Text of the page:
6 Tips to spot Smishing

Just when we’ve gotten more savvy at recognizing phishing in our email, along comes smishing. You’ve probably already been confronted by this on your phone. Increasingly, cybercriminals are using text messaging (SMS -> SMiShing) to defraud their victims.

There are several reasons for this shift toward targeting phones. More people are relying on their phones to shop and do their banking, especially during the COVID-19 pandemic, giving bad actors greater opportunity. Also, our phones have become indispensable and ever-present in our lives – in some ways they’re like an extension of ourselves. Since our phone is such a personal device, it’s difficult and jarring imagining it as a threat vector capable of emptying your bank account.

By and large our texting communication is less formal than email and more likely to take place between friends and acquaintances. The result is that we’re less vigilant with text messages. We must change our behaviour around this!


 Is your phone network asking for details?

You’ve likely already gotten text messages from your phone network warning you of roaming rates when leaving the country. However, like banks, networks won’t ever ask you to confirm or verify your identity or details. If you get a “security” text asking for your password or other details, do not click on the link or the phone number provided. Simply delete the message or check with your network using contact information from their website.

“Business” phone numbers in texts may not be real.

Smishing attacks will often contain “toll-free” numbers that appear to be from a real business – don’t be fooled! These numbers are easy and cheap to set up. Once you call the number, you’ll be asked to confirm details giving criminals access to personal information.


Don’t text “STOP” if you’re being spammed

If you’re getting repeated texts with instructions to text back with “STOP” to cut off the emails, don’t. This simply confirms to the spammers that you’re there, and they’ll increase their attacks. Contact your network to block SMS from specific numbers.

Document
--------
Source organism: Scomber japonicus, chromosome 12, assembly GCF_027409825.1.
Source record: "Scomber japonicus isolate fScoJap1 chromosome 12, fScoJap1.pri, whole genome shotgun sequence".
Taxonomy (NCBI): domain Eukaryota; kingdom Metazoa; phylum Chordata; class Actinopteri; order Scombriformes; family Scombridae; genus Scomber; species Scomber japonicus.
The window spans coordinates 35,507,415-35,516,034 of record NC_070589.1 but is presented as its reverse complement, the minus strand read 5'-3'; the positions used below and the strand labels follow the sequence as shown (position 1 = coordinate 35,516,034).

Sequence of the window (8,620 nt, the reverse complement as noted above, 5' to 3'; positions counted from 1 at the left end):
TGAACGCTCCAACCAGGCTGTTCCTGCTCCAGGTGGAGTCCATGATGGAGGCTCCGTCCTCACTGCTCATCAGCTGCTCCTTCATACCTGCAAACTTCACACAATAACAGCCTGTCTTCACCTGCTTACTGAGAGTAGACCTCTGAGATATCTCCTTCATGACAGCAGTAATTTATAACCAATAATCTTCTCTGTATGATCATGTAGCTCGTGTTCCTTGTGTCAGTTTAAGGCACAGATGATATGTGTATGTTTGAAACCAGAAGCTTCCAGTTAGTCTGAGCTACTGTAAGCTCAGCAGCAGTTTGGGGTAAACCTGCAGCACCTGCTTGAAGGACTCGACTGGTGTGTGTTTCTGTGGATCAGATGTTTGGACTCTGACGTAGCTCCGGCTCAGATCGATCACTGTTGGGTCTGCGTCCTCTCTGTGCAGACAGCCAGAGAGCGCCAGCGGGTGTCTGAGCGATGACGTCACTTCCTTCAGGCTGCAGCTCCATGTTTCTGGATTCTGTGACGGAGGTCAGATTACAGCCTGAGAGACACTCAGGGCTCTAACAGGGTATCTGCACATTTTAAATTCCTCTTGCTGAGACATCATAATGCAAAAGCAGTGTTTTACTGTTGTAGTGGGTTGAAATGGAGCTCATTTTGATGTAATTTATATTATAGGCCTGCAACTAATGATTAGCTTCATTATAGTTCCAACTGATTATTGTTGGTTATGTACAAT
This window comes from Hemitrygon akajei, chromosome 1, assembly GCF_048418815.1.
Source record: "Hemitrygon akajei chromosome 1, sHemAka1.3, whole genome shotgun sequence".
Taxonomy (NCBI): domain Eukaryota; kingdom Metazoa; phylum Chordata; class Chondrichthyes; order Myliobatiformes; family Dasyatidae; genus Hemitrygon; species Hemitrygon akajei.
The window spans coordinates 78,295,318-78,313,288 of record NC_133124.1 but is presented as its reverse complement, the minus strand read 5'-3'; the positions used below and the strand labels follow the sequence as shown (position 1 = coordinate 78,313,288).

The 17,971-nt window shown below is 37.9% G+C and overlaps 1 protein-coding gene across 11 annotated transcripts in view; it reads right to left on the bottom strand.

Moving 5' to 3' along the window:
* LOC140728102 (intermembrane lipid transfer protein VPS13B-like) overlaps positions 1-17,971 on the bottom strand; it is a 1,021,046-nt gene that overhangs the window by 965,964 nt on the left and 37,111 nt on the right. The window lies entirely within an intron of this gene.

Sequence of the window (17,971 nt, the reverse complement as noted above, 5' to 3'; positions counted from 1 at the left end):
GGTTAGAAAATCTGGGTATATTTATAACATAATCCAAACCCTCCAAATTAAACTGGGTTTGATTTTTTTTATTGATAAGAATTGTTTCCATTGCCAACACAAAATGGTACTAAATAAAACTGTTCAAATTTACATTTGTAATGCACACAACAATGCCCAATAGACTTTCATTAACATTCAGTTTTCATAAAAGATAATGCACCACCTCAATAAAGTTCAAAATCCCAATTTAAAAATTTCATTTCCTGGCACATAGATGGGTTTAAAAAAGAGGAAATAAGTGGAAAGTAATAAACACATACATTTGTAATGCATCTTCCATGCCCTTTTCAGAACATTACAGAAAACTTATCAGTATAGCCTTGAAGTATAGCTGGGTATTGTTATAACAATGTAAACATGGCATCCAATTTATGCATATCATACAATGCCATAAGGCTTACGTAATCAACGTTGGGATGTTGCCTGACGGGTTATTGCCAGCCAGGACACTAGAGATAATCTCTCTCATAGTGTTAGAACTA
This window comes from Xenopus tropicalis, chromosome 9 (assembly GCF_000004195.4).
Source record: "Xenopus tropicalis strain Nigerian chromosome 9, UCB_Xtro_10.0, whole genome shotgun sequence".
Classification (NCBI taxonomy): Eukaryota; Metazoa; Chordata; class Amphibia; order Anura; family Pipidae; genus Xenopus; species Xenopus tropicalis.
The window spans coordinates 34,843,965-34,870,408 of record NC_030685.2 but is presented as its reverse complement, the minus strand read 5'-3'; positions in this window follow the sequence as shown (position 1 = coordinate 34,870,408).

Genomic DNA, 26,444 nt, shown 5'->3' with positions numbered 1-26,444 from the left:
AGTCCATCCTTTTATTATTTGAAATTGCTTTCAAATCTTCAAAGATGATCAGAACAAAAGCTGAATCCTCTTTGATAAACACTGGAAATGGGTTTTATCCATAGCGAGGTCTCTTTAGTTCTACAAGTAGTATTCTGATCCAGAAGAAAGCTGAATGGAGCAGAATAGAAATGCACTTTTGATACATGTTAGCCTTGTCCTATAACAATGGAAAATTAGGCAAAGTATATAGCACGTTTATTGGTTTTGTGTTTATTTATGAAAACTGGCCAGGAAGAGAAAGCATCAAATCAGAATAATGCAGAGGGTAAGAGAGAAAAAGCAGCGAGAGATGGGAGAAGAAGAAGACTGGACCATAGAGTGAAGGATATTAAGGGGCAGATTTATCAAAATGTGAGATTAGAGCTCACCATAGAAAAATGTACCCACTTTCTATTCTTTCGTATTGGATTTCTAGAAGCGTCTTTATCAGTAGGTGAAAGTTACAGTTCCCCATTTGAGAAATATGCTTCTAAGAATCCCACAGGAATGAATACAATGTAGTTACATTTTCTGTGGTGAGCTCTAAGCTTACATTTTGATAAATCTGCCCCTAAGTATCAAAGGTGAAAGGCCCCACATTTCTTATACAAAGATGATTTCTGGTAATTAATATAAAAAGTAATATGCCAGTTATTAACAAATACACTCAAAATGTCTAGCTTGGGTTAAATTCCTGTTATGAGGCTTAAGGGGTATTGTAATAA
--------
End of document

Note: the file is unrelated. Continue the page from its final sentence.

Don’t fall for “special offers” – especially ones that say “act fast!”

Phishers will send out SMS attacks in the form of “special offers” from big companies – such as a $1,000 gift card, with only a limited amount available, and you have to click a link to win. However, the website won’t be genuine – and you’ll end up installing malware, rather than winning a shopping spree. High value “special offers” that sound too good to be true usually are. Think first and think hard before clicking on a link.


Is your bank asking for “confirmation details”

Sometimes Your bank may text you – perhaps to confirm a credit card transaction – but bank texts will never ask you to confirm details, or for passwords. They also won’t ask for this information in order to update their app. If you’re suspicious, don’t click links, don’t call any numbers in the text. Instead, contact your bank using methods listed on their website.


“Your phone is infected!” No, it’s not.

Some SMiShing scams use a fake “security alert” to scare users into installing bogus antivirus apps. This is called “scareware”. Reputable security companies won’t “push out” products in this way. ESET’s Cameron Camp says, “Malware posing as security apps, also known as “scareware”, are some of the most pervasive scams on Android in recent months.”


Set your phone to block apps from unknown sources

Many SMS phishing attacks aim to fool you into installing malicious apps – particularly on Android. As a precaution, block installation from unknown sources (it’s in Android’s Settings menu). If you have to unblock this (for instance to install a work app), set it back to “blocked” when you’ve finished. If you do make a mistake, this gives you another line of defense.


If you’re an Android user, protect your phone with an antivirus app

Google’s own Verify Apps function is a useful first line of defense – and Android users should turn it on. You can also block specific numbers from texting you – or block all unknown senders.


Protecting your Business

Phishing and smishing scams are getting increasingly more sophisticated. They’re among the leading causes of data breaches. Don’t leave your company’s data security up to chance.

Omega Network Solutions provides reliable and cost-effective IT Security Services. Including Omega Shield which protects against deceitful cyber-attacks by:


  • Providing valuable and ongoing security training to employees.
  • Providing regular Security Threat Reports to measure and track the strength of your organization’s overall cybersecurity protection.
  • Proactively monitoring the dark web for compromised data.
  • Managing an Email Protection Service that filters emails and scans for viruses to protect your network.